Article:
How Montessori Schools Teach Art

The Montessori method has long been revered as a flexible, individualized method of teaching children basic and valuable skills. The question that remains is, are art skills included among those valuable skills taught? Here is all you need to know about Montessori and art!

In the Montessori classroom, art is actually considered to be one of the most important ways that students can learn and express themselves. With a properly prepared environment, students can learn how to develop and express their sense of self and effectively communicate their feelings.

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Does Montessori Teach Art?

Montessori is definitely a great way to teach your children how to be independent as well as how to communicate their emotions and ideas. If you’d like to know more about the Montessori method and how they teach art, look no further. You can find more information below!

As mentioned above, art is a very valued concept in the Montessori classroom. Students must understand and practice art so they can learn how to communicate effectively and express ideas and emotions. It is also meant to encourage a sense of individuality and independence in children, just as the entire Montessori program encourages. It is important that children understand their independence and ability to be unique and do things on their own.

In addition to developing a sense of self, students can also develop basic motor skills through practicing art. By painting, drawing, putting things together, and even by being aware of any spills they make, these kids will be able to learn and grow at a rapid pace. To encourage this individuality, Montessori classrooms come prepared with open-ended activities so the students can choose their own activities and go at their own pace.

Art in a Montessori classroom means taking joy in and paying attention to the process of creating art rather than the product that is created. A part of the Montessori mission is to help parents to change their perspective about process vs. product. This is primarily because helping the student to value the art process helps them to understand that they can create things that are special and unique.

Maria Montessori on Art: The Founder’s Perspective

Maria Montessori said, “If we try to think back to the dim and distant past… what is it that helps us reconstruct those times, and to picture the lives of those who lived in them? It is their art… It is thanks to the hand, the companion of the mind, that civilization has arisen.”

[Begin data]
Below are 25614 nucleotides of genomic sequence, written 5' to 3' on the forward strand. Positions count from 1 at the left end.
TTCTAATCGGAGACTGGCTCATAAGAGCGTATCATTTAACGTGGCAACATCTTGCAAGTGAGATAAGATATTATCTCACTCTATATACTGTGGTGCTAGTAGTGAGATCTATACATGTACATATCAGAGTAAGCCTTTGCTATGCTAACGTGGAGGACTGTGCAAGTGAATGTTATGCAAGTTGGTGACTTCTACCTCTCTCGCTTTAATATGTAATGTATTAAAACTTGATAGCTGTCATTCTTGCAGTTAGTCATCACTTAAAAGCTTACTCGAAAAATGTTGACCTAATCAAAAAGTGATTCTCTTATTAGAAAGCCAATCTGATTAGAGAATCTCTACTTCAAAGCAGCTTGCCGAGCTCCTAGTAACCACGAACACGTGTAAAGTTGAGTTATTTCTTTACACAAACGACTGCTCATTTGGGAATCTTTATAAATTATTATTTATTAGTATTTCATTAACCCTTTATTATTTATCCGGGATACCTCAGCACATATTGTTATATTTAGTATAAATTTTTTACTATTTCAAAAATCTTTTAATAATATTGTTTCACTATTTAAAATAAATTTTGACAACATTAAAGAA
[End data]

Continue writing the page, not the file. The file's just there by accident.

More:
Art is one of the best ways that we can come to understand and communicate with other people. Instilling that knowledge and understanding in children at a young age is one of the very best ways to produce happy, healthy, and wise individuals. Additionally, children will begin to develop a sense of value and self-worth because they are capable of creating beautiful things.

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Art Teachers and Parents: Their Roles in a Montessori Classroom

Montessori schools do have art teachers, but they are called guides rather than teachers (as are all teachers at Montessori schools). Teachers are called guides because they are meant to do just that. Guiding a student along instead of instructing him or her in every single activity promotes a student’s sense of independence and individuality. Even if they do not instruct and command in everything, guides still play a major role in a Montessori student’s art education.

So how is a Montessori art classroom different from your average art classroom? First of all, there’s the community. Guides are prominent leaders in a Montessori student’s life, but the support that parents give to the school is immeasurably important. As a matter of fact, many Montessori guides can work with their own children at school, so parents are just as directly involved.

Another unique characteristic of Montessori schools is the age grouping. In public schools, the students are split up by year. In Montessori schools, grades one through three are put together, grades four through six are grouped, and grades seven through eight are put together. This kind of grouping allows older students to collaborate and spend time with younger ones. This will promote a sense of wellbeing and community among the students.